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Nations who abandon the Paris agreement designed to tackle global climate change would ultimately be worse off economically despite some GDP benefits from reneging, according to a new analysis of the Paris climate deal by researchers with the Brookings Institution.

Why it matters: The study arrives at a fragile moment in global climate diplomacy, even as more research piles up about the dangers of failing to steeply cut emissions. The U.S. is preparing to abandon the deal and now Brazil's new far-right president is undercutting confidence in that country's green commitments.

What they did: The analysis models the macroeconomic effect on nations of participating in the deal compared to abandoning their pledges — both in terms of the "co-benefits" of reducing conventional pollutants and the effect of avoided CO2 emissions.

  • "[W]e observe that co-benefits from reductions in conventional pollutants are sufficiently large that even without accounting for reductions in climate change, every region receives a net benefit from participating in the agreement," it states.
  • Nations' self-determined emissions pledges that together form the backbone of the agreement have "significant macroeconomic spillovers across the global economy."
  • The paper also aims to extricate what happens to specific nations countries from participating vs. pulling out.

What they found: The authors ran simulations based on participating vs. abandoning pledges for China (now by far the world's largest emitter), the U.S., and Australia.

  • "We find that non-participation leads to economic gains for these countries relative to participating, illustrating the challenge of forging an international agreement with participation by all major emitters and fossil fuel producers," they found.
  • But, but, but: "[W]e also find that if we account for the monetized climate and domestic co-benefits of emissions reductions, those countries are worse off if they unilaterally withdraw from the Paris Agreement than if they participate."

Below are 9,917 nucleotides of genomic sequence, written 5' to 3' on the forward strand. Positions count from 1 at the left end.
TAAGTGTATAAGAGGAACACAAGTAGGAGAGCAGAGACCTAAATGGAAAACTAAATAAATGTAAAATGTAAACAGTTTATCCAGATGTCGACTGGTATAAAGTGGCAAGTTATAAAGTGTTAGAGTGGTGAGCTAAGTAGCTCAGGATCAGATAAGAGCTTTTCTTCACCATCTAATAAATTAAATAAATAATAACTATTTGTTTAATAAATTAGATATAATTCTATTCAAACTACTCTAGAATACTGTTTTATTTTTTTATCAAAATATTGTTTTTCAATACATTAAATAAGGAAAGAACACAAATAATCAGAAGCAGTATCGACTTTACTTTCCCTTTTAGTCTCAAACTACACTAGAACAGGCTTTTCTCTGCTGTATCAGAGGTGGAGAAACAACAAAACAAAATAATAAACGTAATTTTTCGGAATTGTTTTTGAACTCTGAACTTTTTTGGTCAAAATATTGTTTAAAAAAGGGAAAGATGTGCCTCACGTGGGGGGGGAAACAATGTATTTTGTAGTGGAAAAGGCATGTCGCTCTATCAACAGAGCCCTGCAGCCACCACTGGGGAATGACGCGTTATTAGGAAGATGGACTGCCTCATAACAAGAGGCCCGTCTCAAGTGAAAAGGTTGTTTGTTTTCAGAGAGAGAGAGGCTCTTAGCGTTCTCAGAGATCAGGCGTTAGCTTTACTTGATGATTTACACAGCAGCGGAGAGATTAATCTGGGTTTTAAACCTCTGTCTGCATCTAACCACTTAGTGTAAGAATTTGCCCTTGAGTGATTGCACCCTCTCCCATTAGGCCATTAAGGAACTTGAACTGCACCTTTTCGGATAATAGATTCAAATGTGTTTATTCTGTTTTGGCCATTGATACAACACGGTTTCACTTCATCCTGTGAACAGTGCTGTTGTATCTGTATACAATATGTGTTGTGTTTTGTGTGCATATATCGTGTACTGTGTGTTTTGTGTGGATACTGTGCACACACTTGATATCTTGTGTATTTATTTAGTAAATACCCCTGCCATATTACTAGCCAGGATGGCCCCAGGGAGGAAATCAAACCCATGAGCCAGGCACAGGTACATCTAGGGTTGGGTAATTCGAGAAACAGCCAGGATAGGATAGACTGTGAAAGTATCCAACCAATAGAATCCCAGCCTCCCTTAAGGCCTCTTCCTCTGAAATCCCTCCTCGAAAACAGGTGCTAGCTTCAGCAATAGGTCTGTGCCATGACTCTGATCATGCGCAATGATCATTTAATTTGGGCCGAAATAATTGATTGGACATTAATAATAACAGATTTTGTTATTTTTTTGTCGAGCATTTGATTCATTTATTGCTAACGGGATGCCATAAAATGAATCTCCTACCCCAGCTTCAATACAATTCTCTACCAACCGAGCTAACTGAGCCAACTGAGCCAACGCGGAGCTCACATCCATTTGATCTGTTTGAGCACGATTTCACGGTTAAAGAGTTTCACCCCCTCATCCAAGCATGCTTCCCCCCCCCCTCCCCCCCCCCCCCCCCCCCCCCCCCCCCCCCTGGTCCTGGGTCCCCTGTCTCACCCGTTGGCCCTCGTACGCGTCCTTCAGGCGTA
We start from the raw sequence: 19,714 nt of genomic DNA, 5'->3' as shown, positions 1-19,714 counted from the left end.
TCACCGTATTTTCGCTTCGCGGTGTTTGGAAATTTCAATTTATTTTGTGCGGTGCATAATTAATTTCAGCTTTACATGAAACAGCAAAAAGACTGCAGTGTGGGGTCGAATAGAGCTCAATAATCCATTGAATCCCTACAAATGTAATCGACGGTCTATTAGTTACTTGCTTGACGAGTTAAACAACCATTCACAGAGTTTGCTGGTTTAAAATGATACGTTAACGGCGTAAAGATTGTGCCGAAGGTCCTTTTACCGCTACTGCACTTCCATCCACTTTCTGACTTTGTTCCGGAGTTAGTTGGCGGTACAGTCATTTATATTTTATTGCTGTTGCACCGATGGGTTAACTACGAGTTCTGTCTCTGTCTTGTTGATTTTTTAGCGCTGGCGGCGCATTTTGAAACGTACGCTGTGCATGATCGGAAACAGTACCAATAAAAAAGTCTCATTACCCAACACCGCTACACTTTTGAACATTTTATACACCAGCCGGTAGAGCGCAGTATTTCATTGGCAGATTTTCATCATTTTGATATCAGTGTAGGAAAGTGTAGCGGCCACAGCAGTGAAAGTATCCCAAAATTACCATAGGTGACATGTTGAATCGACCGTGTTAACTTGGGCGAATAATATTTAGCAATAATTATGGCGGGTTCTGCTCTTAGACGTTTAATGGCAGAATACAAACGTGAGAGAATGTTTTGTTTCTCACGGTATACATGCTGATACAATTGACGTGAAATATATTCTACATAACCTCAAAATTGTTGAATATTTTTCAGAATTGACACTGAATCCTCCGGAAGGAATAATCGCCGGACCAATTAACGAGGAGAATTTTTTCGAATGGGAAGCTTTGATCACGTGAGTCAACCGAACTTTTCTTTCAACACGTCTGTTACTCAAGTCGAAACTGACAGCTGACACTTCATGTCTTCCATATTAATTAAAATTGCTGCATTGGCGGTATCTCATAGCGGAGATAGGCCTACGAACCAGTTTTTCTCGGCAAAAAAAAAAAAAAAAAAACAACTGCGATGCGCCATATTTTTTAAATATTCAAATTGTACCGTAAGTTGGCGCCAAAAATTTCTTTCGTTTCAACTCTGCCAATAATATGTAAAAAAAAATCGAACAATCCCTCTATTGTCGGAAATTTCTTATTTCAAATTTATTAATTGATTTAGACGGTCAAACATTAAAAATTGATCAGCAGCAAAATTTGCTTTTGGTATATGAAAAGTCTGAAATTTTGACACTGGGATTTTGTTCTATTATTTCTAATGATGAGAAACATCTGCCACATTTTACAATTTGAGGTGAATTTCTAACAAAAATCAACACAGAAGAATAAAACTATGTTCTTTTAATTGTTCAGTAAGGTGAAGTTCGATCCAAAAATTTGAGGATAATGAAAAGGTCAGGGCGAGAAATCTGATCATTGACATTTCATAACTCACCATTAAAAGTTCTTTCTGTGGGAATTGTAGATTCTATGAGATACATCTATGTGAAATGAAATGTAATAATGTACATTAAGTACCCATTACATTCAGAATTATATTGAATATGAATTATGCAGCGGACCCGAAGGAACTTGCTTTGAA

The big picture: The study shows that the Paris agreement "significantly reduces" carbon emissions relative to a business-as-usual case. But it also further confirms how much existing pledges, called nationally determined contributions, are nonetheless insufficient. Per the report...

Global CO2 emissions would be lower than baseline by 13 billion metric tons by 2030. However, the Paris policy scenario suggests that global CO2 emissions would not decline in absolute terms relative to 2015 levels, let alone follow a path consistent with a 2°C stabilization scenario.

Go deeper

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Mapping repression in China's Xinjiang region

Data: © Mapbox, © OpenStreetMap; Map: Will Chase/Axios

A sweeping new report released today by an Australian research organization reveals new details about how the Chinese Communist Party — and specifically who within the party — is carrying out its campaign of repression in Xinjiang.

Why it matters: Uncovering the actual offices and individuals implementing the Chinese government's genocide and forced labor policies in Xinjiang can bring accountability and help international companies delink supply chains in compliance with U.S. and EU forced labor laws.

Updated 21 mins ago - Politics & Policy

Celebrities are America's new politicians

Illustration: Annelise Capossela/Axios

Launching gubernatorial bids, making presidential endorsements, founding schools: Celebrities are getting increasingly involved in U.S. public and political life.

Why it matters: As we've reported, politics is no longer just the purview of career politicians, as companies and their CEOs throw their weight around to affect policies. Now, movie stars, famous musicians and professional athletes also are using their influence in politics.

Updated 21 mins ago - Sports

Baseball's minor leaguers get a major win

Illustration: Sarah Grillo/Axios

Starting next season, MLB teams will be required to provide housing for minor league players.

Why it matters: "This is a historic victory," Harry Marino, director of the nonprofit Advocates for Minor Leaguers, told ESPN. It's also just the beginning of a fight for improved quality of life.